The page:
February 16, 2022

Multicenter team seeks to create at-home artificial lung system

Vanderbilt University Medical Center is part of a multi-institutional teem seeking to create an artificial lung system that patients with incurable lung disease can use at home.

Vanderbilt University Medical Center will share in an $8.7 million federal grant to create an artificial lung system that patients with incurable lung disease can use at home.

The Department of Defense Congressionally Directed Medical Research Program (CDMRP) grant will fund research to create and test the device, which is intended for patients who may not be able to wait long enough for a lung transplant or are not candidates for one.

Matthew Bacchetta, MD, MBA, MA

The goal for the device is to care for such patients indefinitely, said Matthew Bacchetta, MD, MBA, MA, professor of Surgery and adjunct professor of Biomedical Engineering, who leads Vanderbilt’s research team working on the device. The device could also help patients rehabilitate from temporary life-threatening lung issues and serve as a bridge to transplant.

More than 12 million people suffer from chronic lung disease, and for the majority of them, it is related to chronic obstructive pulmonary disease (COPD).

Veterans are about three times more likely than the general population to develop COPD, which is why the military is funding the research, Bacchetta said.

Meanwhile, no truly ambulatory artificial lung exists. Extracorporeal membrane oxygenation (ECMO) is a life-sustaining mechanical system that temporarily takes over for the heart and lungs of critically ill patients, but it is administered in the hospital and cannot be used in the home. And transplants are difficult for patients to obtain due to restrictive criteria because of the lack of organs.

“The need for helping people with chronic lung disease is just so apparent, because it’s literally millions,” Bacchetta said. “Transplant is obviously the only outlet for those patients. If you can’t get a transplant, you are stuck living with chronic lung disease. The need is quite great, and there is little out there that addresses it.”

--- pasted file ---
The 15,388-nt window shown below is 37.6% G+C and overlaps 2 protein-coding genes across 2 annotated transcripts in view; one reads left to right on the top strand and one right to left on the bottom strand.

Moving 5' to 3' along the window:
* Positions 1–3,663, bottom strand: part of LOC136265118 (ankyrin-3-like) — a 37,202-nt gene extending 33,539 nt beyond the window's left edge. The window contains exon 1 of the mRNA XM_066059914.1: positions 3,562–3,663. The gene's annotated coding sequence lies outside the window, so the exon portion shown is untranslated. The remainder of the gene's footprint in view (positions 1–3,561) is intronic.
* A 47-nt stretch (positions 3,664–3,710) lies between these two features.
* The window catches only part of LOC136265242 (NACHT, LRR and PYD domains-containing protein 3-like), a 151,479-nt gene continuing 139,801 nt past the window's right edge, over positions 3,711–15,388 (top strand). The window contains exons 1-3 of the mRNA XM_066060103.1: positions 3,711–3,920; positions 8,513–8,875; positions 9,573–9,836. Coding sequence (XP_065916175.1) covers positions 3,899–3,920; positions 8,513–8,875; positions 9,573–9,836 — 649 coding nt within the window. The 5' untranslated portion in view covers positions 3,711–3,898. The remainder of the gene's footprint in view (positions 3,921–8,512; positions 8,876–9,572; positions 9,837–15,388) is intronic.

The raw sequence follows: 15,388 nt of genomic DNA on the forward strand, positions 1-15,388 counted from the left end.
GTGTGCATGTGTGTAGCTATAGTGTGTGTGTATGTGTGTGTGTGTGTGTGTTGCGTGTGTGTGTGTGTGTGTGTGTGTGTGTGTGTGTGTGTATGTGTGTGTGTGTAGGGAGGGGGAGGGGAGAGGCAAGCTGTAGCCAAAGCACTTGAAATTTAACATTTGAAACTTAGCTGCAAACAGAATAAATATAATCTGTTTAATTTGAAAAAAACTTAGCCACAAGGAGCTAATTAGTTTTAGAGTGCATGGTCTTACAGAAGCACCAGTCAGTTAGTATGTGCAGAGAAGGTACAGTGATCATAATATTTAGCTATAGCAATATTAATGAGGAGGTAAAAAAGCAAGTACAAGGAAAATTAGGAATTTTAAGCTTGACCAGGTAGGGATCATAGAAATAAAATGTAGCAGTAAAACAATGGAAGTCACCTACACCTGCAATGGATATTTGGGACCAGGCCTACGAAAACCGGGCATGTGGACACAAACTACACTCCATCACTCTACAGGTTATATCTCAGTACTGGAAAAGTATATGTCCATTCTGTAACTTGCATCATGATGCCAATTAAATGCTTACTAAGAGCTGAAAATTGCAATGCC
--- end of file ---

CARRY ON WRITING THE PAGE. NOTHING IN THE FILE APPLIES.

Vanderbilt’s research team will share the four-year grant with teams from Carnegie Mellon University and Cornell University.

Vanderbilt’s team will focus on engineering and testing the modes of vascular access and the ergonomics of the device as well as developing the gas exchange portion of the device. Bacchetta hopes to include Vanderbilt University students participating in the Vanderbilt Institute for Surgery and Engineering (VISE).

The Cornell group is working on the coatings technology to make the device more biocompatible and the Carnegie Mellon group will also work on the gas exchange portion, create a telemedicine program that will allow the device to be monitored remotely and develop anticoagulants that would allow patients extended use of the system. The overall effort is led by Keith Cook, PhD, department head of biomedical engineering at Carnegie Mellon. He and Bacchetta have been collaborators for several years.

“The intent is that this could potentially be used for years,” Bacchetta said. “It’s a very different design approach from ECMO. It’s different because ECMO is temporary and limited to an ICU setting. That’s not our design intent. We’ve completely erased that drawing board and created a new drawing board that is focused on management of chronic lung disease in a durable and enduring fashion, really as a destination therapy.”